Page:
NCAA To Finally Allow Student Athletes To Make Money Using Their Name, Image And Likeness

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The NCAA has finally ruled on the long-standing controversy as to whether or not student-athletes should be allowed to make money in college.

The NCAA’s board of directors made a massive announcement today that it would now be legal for players to use their name, image and likeness as a means of making money during their collegiate career:

It’s long-been a point of controversy that the NCAA really hasn’t budged on. They’ve always stated that they looked at college athletics as an “amateur” sport and viewed their players as such.

Many people have argued over the years that most college athletes put in as much work as a lot of people with a full-time job do, all while their school makes millions of dollars off of them and they never seeing a dime of the money, even after they graduate.

NCAA president Mark Emmert told ESPN it was finally time to adapt and bend some of the rules that no longer fit the ever-evolving tide of college sports:

“This is an important day for college athletes since they all are now able to take advantage of name, image and likeness opportunities.

With the variety of state laws adopted across the country, we will continue to work with Congress to develop a solution that will provide clarity on a national level.

The current environment — both legal and legislative — prevents us from providing a more permanent solution and the level of detail student-athletes deserve.”

According to ESPN, it also means that players can monetize their social media accounts, make money from autographs, teaching camps, advertising campaigns, and other opportunities along those lines.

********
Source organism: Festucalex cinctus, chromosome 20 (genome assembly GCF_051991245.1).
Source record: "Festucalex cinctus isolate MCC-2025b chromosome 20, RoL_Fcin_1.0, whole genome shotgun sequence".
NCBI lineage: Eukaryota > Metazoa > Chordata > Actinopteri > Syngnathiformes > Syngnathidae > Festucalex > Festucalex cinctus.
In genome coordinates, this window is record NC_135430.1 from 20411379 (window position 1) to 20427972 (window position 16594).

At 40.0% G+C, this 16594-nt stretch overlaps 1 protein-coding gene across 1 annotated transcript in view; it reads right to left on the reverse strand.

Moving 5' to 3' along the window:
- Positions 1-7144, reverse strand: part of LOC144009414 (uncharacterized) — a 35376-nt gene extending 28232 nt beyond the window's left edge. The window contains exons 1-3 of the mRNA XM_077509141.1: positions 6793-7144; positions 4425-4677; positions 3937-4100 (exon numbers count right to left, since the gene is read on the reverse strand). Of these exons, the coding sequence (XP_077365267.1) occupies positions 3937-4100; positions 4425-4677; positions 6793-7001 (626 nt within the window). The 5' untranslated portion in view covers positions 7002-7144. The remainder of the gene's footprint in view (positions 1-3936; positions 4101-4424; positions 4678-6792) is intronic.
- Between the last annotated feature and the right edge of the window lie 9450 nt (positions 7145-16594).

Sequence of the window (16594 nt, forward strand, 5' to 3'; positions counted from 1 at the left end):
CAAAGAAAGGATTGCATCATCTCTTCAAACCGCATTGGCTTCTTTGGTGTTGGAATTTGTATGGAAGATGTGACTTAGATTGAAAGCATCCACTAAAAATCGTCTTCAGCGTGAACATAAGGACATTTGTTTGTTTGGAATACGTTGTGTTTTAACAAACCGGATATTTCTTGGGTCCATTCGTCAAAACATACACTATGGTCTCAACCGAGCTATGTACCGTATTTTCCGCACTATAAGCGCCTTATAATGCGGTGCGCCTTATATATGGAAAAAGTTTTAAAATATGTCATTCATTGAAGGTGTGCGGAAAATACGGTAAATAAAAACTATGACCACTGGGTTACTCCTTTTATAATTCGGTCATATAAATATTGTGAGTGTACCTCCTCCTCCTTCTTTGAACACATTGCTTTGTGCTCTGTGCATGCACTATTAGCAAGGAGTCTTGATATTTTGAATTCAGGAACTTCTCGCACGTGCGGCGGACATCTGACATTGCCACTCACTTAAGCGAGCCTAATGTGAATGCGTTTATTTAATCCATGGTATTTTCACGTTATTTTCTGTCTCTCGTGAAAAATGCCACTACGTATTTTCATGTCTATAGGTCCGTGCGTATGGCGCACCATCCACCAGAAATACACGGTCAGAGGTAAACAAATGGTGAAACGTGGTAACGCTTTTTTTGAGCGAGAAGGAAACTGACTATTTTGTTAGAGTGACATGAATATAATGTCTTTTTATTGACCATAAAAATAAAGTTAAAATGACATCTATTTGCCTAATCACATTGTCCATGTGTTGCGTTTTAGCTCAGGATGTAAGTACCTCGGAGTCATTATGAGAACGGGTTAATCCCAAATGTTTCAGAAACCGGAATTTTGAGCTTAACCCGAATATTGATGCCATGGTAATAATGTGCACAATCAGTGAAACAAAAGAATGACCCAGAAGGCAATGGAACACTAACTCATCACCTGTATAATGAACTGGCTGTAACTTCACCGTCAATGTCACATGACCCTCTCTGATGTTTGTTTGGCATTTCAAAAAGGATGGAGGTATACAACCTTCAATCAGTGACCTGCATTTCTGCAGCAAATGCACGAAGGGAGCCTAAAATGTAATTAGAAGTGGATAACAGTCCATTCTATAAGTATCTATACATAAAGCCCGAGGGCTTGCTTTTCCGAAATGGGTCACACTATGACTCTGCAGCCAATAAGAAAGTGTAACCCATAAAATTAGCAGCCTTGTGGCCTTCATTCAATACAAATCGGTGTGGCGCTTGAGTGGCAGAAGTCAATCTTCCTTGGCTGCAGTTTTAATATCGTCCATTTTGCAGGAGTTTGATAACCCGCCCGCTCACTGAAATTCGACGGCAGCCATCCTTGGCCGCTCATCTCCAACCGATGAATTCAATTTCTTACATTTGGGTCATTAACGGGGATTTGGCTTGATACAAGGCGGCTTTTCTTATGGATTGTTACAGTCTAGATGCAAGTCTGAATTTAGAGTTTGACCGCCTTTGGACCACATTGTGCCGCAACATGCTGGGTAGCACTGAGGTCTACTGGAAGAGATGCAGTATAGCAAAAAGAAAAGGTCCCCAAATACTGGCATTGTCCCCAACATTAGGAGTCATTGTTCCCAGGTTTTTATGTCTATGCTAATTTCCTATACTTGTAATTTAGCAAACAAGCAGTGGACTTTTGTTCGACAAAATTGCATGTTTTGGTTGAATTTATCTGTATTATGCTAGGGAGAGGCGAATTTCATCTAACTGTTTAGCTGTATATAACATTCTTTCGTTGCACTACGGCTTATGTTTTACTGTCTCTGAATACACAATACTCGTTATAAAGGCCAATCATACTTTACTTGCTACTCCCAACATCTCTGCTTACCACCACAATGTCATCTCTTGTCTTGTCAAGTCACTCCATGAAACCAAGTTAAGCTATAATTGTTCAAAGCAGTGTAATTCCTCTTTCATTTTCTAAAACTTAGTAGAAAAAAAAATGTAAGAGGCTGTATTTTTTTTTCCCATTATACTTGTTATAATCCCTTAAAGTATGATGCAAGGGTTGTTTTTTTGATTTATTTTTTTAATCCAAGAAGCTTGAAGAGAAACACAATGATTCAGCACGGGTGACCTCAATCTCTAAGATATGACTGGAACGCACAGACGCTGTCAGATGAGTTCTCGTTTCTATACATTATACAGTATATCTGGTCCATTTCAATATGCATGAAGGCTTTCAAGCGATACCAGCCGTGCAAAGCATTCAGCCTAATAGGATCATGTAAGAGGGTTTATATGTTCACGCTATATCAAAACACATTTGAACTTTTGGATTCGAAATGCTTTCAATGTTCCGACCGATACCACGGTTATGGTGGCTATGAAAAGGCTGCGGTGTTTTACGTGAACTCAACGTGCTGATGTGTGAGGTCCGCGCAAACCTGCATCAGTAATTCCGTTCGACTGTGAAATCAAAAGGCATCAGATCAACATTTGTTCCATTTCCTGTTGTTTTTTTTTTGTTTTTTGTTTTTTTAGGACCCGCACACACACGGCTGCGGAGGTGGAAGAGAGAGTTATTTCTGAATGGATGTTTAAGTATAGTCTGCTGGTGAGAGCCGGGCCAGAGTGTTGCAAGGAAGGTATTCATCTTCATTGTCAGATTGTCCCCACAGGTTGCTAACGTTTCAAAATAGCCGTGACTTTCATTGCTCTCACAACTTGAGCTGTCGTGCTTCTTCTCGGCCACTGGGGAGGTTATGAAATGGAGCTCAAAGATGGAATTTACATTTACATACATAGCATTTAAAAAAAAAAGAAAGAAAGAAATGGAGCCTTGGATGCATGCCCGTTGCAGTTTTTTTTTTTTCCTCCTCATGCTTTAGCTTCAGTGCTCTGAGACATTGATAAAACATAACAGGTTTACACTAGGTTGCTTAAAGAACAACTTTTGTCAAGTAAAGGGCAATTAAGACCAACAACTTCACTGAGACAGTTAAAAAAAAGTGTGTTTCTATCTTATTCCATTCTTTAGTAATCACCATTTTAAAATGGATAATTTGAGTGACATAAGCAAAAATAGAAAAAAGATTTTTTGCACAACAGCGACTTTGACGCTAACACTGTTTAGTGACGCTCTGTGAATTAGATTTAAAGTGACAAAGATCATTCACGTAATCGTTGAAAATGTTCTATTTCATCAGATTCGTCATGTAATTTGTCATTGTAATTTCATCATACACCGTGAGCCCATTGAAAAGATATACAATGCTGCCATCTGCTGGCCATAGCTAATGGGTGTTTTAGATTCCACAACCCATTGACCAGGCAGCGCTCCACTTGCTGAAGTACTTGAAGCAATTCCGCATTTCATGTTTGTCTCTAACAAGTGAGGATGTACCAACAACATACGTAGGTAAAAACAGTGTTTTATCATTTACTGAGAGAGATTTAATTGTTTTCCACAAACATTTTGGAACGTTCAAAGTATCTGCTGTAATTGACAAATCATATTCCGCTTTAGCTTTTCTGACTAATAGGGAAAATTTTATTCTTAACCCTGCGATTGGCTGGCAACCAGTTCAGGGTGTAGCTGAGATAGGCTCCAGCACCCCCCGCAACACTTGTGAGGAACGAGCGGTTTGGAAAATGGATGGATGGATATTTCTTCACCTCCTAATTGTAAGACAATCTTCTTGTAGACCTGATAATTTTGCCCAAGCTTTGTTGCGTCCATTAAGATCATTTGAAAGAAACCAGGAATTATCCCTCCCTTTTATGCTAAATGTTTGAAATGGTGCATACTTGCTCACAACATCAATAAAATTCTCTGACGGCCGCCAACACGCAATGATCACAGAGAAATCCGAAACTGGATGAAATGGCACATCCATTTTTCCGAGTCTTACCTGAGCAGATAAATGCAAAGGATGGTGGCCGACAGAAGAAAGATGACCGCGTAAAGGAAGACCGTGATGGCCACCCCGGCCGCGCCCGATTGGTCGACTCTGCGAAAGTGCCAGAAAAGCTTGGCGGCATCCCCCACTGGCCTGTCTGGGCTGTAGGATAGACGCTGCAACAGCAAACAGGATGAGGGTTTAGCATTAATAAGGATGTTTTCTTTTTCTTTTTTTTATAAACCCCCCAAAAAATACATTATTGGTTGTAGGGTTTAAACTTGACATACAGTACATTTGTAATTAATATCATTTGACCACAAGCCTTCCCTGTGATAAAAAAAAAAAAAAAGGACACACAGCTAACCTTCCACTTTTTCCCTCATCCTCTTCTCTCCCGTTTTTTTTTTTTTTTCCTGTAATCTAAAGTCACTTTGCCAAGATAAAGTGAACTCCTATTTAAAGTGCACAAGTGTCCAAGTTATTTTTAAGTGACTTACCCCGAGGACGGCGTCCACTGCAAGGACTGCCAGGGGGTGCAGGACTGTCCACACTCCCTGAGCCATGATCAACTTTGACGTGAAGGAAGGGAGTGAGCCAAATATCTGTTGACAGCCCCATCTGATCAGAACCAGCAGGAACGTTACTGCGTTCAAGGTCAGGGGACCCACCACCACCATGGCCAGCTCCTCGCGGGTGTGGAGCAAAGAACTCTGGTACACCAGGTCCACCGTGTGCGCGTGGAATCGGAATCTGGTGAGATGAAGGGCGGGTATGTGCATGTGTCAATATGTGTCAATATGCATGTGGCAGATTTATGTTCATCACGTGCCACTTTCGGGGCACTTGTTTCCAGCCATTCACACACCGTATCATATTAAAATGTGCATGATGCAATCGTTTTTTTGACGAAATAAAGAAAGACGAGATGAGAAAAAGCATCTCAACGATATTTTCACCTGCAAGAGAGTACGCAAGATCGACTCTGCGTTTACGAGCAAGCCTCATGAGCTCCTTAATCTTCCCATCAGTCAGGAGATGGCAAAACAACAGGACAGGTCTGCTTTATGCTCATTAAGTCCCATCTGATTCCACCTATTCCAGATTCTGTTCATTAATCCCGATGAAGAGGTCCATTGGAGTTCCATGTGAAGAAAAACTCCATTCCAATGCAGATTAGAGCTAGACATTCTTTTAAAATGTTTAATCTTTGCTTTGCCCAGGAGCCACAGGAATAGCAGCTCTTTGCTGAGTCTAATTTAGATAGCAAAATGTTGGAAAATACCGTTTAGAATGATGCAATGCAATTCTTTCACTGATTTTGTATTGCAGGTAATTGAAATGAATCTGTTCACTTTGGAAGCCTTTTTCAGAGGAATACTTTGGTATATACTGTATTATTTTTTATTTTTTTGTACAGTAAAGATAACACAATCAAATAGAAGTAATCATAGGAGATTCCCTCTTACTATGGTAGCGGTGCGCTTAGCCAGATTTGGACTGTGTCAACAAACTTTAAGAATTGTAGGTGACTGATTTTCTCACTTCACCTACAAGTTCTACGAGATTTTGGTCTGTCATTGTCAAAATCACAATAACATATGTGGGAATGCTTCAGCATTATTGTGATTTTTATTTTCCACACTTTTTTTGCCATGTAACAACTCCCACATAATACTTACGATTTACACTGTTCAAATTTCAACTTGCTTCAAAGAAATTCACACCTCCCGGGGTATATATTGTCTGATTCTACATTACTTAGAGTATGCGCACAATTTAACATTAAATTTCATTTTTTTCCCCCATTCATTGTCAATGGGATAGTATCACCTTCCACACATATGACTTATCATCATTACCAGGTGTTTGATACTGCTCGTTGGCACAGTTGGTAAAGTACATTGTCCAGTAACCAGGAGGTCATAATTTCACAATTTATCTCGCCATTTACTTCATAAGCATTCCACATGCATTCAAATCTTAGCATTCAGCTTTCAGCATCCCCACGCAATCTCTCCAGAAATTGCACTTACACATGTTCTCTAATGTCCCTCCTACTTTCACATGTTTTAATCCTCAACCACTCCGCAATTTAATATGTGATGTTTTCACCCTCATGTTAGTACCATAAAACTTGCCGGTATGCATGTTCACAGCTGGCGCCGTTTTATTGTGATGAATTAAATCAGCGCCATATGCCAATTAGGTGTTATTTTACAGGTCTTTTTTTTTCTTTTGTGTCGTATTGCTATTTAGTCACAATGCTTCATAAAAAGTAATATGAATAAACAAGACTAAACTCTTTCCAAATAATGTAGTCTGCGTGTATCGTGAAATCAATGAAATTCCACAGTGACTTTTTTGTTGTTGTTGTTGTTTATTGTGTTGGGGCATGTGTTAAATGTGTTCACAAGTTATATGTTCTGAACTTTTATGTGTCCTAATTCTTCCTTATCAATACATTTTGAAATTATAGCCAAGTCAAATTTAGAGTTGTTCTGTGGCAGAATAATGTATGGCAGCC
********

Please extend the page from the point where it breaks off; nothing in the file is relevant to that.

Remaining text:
Athletes can now even sign with an agent to help them further their college careers and opportunities that fall under the aforementioned umbrella of options.

Certain things will still be considered illegal under this rule change, and schools will still be barred from using money as a means of recruiting. This new set of rules only applies to players who are already playing any given sport at their respective college.

For states that have NIL (name, image & likeness) laws on the books, for now, the schools are instructed to follow whatever the state policy is. They’re continuing to work towards national guidance that will be cohesive for every NCAA school in the various states across the country.

There are several big-name college players that already have deals lined up and are expected to announce them starting tomorrow morning.

Regardless of what happens under these new laws, this is one of the biggest things to ever happen in college sports and will be transformative for both the players and the schools alike.

The NCAA posted the official news a little while ago:

And, former Texas linebacker and current Fox Sports 1 analyst Emmanuel Acho is already chiming in with his opinions on the news:

I’m sure there’s plenty of former NCAA athletes out there that are a little bit jealous, especially people who ever violated the policy that prohibited them from making money and were reprimanded for it. There’s probably going to be a lot of old rulings to overturn now, too.

Like Emmanuel mentioned, this is going to be massive for football and basketball schools that literally make the majority of their income for their athletics budget as a whole off of those two sports alone (and that’s most NCAA schools in the country).

I mean, the power five and group of five NCAA football schools have multi-million dollar programs, so to me it’s always seemed fair that the players at least have a chance to make a little money, as long as it falls within the guidelines and doesn’t interfere with the recruiting process.

I can only imagine what people like Tim Tebow, Deion Sanders, Herschel Walker, Peyton Manning, and countless other greats would’ve made during their college careers…

If you follow college sports closely, especially college football, I have a feeling it’s about to get wild this season:

A beer bottle on a dock



A beer bottle on a dock